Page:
by Joel Armstrong (they/them)
Haydn Nixon (he/him)
Disclaimer: I want to identify the privilege I have in the way that I dress, as opposed to a lot of other non-binary people that I know. My fashion choices may be slightly alternative at times, but are still mostly palatable for someone who’s assigned sex at birth is male. This is an internal dilemma that I am facing.
Although I’ve identified as non-binary for the past year or so, it wasn’t until recently that I started solely using they/ them pronouns. I originally started off safe, with a cute little he/they moment. That slowly developed into they/ he, before fully progressing into they/them.
However, I often look at those around me who are also non-binary, and feel a sense of envy and guilt. They just look so much more… non-binary than I do. It usually comes down to what I’m wearing. Other enby people pull off clothing that never fits perfectly – either raided from the kids section, or jeans held up a belt, with hems that scrape the floor. They’re wearing hats, scarfs and woollen mittens on the hottest of January days. They have haircuts straight out of Scott Pilgrim and boots that would probably be suitable to wear on the moon – they just look more genderqueer than I do. I dress like Drew Phillips in a Nana or Paradise Kiss world. That’s not to say Drew dresses badly – it’s just… different.
I need to be identified as the ‘other’, so that when I’m getting served at a cafe, the barista has to think twice before referring to me as ‘him’ or ‘them’.
I feel like I should completely change the way I dress, so that people take me seriously enough to identify as enby. It feels like I haven’t done enough to deserve people actually referring to me by my correct pronouns. But then again, which people? Who am I specifically trying to cater my gender identity to? For queer people who I’m friendly with – especially those who are also non-binary or under the general trans umbrella, they don’t care that I dress like a recently divorced dad on his way to a Foo Fighters concert with his best buddy Todd.
I still remember the first time someone referred to me as ‘they’ – it was subtle, but felt like chowing down on a chip butty after a long day at the pools as a kid. It was perfect.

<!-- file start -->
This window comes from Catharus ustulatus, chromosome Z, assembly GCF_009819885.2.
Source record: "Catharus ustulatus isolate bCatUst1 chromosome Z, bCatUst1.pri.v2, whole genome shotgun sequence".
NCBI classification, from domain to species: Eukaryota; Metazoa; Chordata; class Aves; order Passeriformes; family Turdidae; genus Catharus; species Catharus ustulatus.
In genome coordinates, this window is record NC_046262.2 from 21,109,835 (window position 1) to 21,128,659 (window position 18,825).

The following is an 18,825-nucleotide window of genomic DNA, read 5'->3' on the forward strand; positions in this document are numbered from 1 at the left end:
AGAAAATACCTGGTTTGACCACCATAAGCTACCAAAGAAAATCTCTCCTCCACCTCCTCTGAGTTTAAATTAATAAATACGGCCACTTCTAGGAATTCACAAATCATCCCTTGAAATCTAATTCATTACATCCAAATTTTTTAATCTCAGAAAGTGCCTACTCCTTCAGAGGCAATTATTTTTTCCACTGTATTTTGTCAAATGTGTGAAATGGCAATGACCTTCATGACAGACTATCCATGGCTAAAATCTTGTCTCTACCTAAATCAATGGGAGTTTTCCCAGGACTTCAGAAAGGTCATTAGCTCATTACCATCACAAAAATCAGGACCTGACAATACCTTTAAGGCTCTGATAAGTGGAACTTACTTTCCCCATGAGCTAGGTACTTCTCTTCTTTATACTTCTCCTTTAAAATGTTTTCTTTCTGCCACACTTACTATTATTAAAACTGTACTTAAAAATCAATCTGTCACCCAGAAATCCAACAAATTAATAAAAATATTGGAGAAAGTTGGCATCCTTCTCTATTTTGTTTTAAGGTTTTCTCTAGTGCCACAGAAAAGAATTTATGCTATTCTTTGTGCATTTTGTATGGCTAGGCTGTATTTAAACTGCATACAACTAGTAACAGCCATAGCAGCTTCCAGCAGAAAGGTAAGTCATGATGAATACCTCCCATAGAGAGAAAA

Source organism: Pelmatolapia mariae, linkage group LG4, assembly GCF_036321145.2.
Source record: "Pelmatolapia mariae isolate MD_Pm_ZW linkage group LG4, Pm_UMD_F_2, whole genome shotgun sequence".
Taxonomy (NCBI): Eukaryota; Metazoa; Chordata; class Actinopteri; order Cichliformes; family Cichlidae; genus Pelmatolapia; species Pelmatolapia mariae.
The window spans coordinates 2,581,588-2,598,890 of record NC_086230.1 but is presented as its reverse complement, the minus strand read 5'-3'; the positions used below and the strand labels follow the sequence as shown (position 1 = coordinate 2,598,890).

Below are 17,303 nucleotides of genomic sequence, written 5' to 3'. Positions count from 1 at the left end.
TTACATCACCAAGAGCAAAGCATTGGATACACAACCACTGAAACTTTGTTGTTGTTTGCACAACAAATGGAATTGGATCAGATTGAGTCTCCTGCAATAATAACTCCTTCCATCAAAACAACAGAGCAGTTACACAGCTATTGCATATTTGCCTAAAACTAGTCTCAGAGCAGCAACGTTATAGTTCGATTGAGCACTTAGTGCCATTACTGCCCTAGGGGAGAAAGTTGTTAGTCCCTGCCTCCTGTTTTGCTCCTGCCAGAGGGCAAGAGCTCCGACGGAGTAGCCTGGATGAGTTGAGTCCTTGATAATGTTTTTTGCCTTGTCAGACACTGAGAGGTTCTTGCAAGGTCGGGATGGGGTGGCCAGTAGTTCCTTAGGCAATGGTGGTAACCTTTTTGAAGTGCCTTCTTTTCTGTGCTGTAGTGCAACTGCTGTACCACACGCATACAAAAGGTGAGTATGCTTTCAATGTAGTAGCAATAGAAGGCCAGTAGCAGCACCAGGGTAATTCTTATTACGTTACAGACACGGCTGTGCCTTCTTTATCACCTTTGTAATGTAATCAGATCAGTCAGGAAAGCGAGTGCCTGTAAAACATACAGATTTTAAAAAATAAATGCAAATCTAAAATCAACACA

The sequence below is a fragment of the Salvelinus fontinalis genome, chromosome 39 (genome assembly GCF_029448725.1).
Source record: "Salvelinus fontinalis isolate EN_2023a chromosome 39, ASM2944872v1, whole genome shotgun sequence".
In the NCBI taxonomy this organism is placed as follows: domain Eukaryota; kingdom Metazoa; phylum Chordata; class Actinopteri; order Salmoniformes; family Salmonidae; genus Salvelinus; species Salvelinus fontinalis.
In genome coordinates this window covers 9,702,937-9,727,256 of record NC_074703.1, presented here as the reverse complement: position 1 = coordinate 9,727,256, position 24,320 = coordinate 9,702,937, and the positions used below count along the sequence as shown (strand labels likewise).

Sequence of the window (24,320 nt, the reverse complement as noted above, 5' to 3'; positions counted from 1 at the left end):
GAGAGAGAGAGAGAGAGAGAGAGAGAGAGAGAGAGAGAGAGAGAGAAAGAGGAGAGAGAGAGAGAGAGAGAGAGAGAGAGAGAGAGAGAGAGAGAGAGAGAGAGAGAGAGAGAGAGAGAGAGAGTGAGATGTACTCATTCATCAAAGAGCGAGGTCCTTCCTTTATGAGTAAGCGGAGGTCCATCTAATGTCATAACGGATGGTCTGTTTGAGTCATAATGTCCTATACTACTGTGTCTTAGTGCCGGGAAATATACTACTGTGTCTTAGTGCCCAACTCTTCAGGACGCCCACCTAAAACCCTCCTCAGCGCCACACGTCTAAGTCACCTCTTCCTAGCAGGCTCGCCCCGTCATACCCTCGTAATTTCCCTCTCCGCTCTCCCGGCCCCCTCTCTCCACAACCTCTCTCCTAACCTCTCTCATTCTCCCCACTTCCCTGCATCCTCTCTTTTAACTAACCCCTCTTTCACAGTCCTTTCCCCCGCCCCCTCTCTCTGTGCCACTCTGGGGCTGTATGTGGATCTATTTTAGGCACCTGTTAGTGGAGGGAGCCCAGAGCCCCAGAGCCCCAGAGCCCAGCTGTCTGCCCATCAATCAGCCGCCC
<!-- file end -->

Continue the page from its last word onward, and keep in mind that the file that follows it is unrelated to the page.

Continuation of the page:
Living in a cis-normative world, where ‘feminine’ and ‘masculine’ are highly pushed onto the two primary sexes, I feel like I need to rebel against these ideologies. I need to be identified as the ‘other’, so that when I’m getting served at a cafe, the barista has to think twice before referring to me as ‘him’ or ‘them’. But realistically, gender doesn’t just boil down to what you wear – it’s an internal feeling. Sure, fashion can change how you want to be perceived by the world, but it isn’t the be-all and end-all of gender. Gender is a lot more intricate, beautiful and deep. I still remember the first time someone referred to me as ‘they’ – it was subtle, but felt like chowing down on a chip butty after a long day at the pools as a kid. It was perfect.
An idea I need to reinforce to myself is that I can just be. The thing I originally loved about coming out as gay, was that the expectations seemed to disappear. It became more socially acceptable to listen to whatever music I wanted to, explore fashion a little bit more, get piercings, and just truly be myself. Coming out as non-binary is no different – I shouldn’t feel compelled to dress a certain way. But if I do want to be a bit more adventurous (I would look sexy as fuck in a dress), I can do that too.
At the end of the day, do what your heart desires. I, like a lot of people, am tired of trying to cram into a box as a triangle, circle or hexagon. Be the shape, person and gender you want to be.